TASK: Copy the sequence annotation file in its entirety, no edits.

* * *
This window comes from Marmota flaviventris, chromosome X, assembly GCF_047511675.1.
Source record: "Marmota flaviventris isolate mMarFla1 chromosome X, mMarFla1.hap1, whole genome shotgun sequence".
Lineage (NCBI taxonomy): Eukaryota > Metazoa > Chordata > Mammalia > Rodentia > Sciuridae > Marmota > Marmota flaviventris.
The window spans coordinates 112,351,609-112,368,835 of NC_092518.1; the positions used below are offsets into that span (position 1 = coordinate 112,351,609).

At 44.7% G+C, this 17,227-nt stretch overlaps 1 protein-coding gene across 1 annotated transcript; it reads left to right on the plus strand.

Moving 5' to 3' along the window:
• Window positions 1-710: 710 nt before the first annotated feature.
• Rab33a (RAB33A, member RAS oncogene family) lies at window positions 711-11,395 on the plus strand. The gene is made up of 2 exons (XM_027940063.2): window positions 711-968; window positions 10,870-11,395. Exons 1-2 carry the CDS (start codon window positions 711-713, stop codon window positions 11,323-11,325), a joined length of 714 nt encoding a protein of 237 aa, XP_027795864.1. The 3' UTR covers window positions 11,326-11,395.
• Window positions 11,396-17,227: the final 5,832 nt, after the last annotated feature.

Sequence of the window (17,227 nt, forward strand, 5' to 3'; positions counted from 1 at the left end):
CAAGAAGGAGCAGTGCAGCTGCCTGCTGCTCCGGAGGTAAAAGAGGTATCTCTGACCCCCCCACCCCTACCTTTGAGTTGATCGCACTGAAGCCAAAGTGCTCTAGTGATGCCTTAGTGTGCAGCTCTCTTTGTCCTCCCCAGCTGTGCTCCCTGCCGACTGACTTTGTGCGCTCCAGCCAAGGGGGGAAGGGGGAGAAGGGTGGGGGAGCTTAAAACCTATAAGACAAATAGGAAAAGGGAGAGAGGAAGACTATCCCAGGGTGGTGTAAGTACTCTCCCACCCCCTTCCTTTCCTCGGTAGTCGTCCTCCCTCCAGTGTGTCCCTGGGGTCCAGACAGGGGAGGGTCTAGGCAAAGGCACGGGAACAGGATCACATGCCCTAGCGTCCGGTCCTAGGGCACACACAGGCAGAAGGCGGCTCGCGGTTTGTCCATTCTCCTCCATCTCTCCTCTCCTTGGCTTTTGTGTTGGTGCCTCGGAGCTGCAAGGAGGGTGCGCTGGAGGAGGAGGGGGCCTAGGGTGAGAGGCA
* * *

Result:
This window comes from Marmota flaviventris, chromosome X, assembly GCF_047511675.1.
Source record: "Marmota flaviventris isolate mMarFla1 chromosome X, mMarFla1.hap1, whole genome shotgun sequence".
Lineage (NCBI taxonomy): Eukaryota > Metazoa > Chordata > Mammalia > Rodentia > Sciuridae > Marmota > Marmota flaviventris.
The window spans coordinates 112,351,609-112,368,835 of NC_092518.1; the positions used below are offsets into that span (position 1 = coordinate 112,351,609).

At 44.7% G+C, this 17,227-nt stretch overlaps 1 protein-coding gene across 1 annotated transcript; it reads left to right on the plus strand.

Moving 5' to 3' along the window:
• Window positions 1-710: 710 nt before the first annotated feature.
• Rab33a (RAB33A, member RAS oncogene family) lies at window positions 711-11,395 on the plus strand. The gene is made up of 2 exons (XM_027940063.2): window positions 711-968; window positions 10,870-11,395. Exons 1-2 carry the CDS (start codon window positions 711-713, stop codon window positions 11,323-11,325), a joined length of 714 nt encoding a protein of 237 aa, XP_027795864.1. The 3' UTR covers window positions 11,326-11,395.
• Window positions 11,396-17,227: the final 5,832 nt, after the last annotated feature.

Sequence of the window (17,227 nt, forward strand, 5' to 3'; positions counted from 1 at the left end):
CAAGAAGGAGCAGTGCAGCTGCCTGCTGCTCCGGAGGTAAAAGAGGTATCTCTGACCCCCCCACCCCTACCTTTGAGTTGATCGCACTGAAGCCAAAGTGCTCTAGTGATGCCTTAGTGTGCAGCTCTCTTTGTCCTCCCCAGCTGTGCTCCCTGCCGACTGACTTTGTGCGCTCCAGCCAAGGGGGGAAGGGGGAGAAGGGTGGGGGAGCTTAAAACCTATAAGACAAATAGGAAAAGGGAGAGAGGAAGACTATCCCAGGGTGGTGTAAGTACTCTCCCACCCCCTTCCTTTCCTCGGTAGTCGTCCTCCCTCCAGTGTGTCCCTGGGGTCCAGACAGGGGAGGGTCTAGGCAAAGGCACGGGAACAGGATCACATGCCCTAGCGTCCGGTCCTAGGGCACACACAGGCAGAAGGCGGCTCGCGGTTTGTCCATTCTCCTCCATCTCTCCTCTCCTTGGCTTTTGTGTTGGTGCCTCGGAGCTGCAAGGAGGGTGCGCTGGAGGAGGAGGGGGCCTAGGGTGAGAGGCA